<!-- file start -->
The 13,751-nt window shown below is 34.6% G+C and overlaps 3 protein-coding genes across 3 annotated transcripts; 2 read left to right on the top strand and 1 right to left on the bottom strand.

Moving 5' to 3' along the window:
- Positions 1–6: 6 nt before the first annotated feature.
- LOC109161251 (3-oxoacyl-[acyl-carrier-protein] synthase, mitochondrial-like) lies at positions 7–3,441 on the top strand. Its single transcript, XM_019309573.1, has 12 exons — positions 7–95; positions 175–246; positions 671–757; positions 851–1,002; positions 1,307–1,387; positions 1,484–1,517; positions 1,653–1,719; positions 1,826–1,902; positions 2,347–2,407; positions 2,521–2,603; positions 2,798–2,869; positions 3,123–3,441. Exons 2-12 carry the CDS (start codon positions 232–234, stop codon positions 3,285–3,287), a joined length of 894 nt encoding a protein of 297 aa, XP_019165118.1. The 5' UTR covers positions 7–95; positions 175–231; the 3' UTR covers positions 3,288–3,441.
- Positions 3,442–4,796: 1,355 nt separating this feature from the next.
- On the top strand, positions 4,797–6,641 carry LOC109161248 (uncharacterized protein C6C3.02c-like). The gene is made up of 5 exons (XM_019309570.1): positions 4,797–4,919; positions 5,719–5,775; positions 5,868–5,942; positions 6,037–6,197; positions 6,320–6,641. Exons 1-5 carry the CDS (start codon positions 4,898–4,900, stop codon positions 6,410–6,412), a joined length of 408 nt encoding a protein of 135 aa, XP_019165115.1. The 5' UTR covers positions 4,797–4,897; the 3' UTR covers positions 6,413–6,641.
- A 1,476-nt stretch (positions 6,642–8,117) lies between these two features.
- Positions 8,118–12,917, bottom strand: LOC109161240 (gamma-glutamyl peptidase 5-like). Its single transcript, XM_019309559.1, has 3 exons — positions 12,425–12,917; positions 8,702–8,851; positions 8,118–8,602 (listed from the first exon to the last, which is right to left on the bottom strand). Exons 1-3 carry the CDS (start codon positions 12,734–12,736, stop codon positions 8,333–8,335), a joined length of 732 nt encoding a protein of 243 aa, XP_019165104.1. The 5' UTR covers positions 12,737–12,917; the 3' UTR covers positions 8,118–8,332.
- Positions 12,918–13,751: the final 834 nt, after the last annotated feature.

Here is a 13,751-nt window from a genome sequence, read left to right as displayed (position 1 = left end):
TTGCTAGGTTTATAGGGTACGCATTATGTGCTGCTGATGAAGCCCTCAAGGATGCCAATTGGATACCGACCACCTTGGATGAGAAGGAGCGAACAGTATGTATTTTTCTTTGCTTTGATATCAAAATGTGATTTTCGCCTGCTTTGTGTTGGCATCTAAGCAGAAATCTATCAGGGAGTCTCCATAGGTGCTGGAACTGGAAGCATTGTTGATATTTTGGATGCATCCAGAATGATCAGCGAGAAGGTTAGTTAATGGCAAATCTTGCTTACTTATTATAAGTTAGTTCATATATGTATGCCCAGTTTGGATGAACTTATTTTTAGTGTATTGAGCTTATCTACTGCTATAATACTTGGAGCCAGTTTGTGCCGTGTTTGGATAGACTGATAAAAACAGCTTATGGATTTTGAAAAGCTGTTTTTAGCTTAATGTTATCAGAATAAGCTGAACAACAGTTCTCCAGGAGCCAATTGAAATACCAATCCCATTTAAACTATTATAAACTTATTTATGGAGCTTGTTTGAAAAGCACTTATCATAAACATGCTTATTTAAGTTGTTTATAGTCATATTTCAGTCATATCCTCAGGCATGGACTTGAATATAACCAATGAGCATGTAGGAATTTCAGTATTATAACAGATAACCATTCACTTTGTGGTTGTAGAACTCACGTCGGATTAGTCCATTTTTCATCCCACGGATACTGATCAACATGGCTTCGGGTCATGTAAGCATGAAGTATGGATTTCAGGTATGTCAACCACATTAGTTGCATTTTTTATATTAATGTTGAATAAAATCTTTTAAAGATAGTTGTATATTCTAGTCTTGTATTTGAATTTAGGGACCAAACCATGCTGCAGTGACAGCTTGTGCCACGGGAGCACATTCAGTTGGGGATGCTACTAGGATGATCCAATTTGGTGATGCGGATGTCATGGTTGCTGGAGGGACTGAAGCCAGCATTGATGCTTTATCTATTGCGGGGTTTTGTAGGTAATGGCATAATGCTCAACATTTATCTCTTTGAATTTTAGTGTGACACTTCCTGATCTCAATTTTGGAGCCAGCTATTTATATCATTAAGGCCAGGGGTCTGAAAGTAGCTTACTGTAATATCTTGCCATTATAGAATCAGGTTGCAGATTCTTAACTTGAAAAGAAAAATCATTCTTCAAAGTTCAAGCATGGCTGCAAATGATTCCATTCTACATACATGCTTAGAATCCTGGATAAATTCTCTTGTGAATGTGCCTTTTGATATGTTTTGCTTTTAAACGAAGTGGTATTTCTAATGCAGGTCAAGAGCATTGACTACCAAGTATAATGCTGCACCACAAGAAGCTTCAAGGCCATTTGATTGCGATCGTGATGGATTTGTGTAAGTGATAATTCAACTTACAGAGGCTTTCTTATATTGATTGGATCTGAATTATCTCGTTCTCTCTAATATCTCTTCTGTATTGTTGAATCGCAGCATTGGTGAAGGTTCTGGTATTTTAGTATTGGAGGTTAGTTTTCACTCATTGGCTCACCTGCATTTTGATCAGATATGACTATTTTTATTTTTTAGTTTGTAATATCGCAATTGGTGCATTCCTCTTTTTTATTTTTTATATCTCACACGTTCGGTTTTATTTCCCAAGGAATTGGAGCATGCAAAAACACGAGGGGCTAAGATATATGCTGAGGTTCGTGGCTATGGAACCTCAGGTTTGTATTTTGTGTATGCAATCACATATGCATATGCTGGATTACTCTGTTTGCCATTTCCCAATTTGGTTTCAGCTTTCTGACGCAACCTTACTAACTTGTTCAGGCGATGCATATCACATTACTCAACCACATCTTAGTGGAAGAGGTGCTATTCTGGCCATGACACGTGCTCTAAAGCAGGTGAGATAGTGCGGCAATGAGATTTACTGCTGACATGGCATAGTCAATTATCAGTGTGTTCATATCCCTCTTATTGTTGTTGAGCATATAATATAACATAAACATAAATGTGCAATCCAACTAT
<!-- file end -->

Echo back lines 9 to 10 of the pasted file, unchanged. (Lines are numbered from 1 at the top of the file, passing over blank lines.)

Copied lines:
- Positions 12,918–13,751: the final 834 nt, after the last annotated feature.

Here is a 13,751-nt window from a genome sequence, read left to right as displayed (position 1 = left end):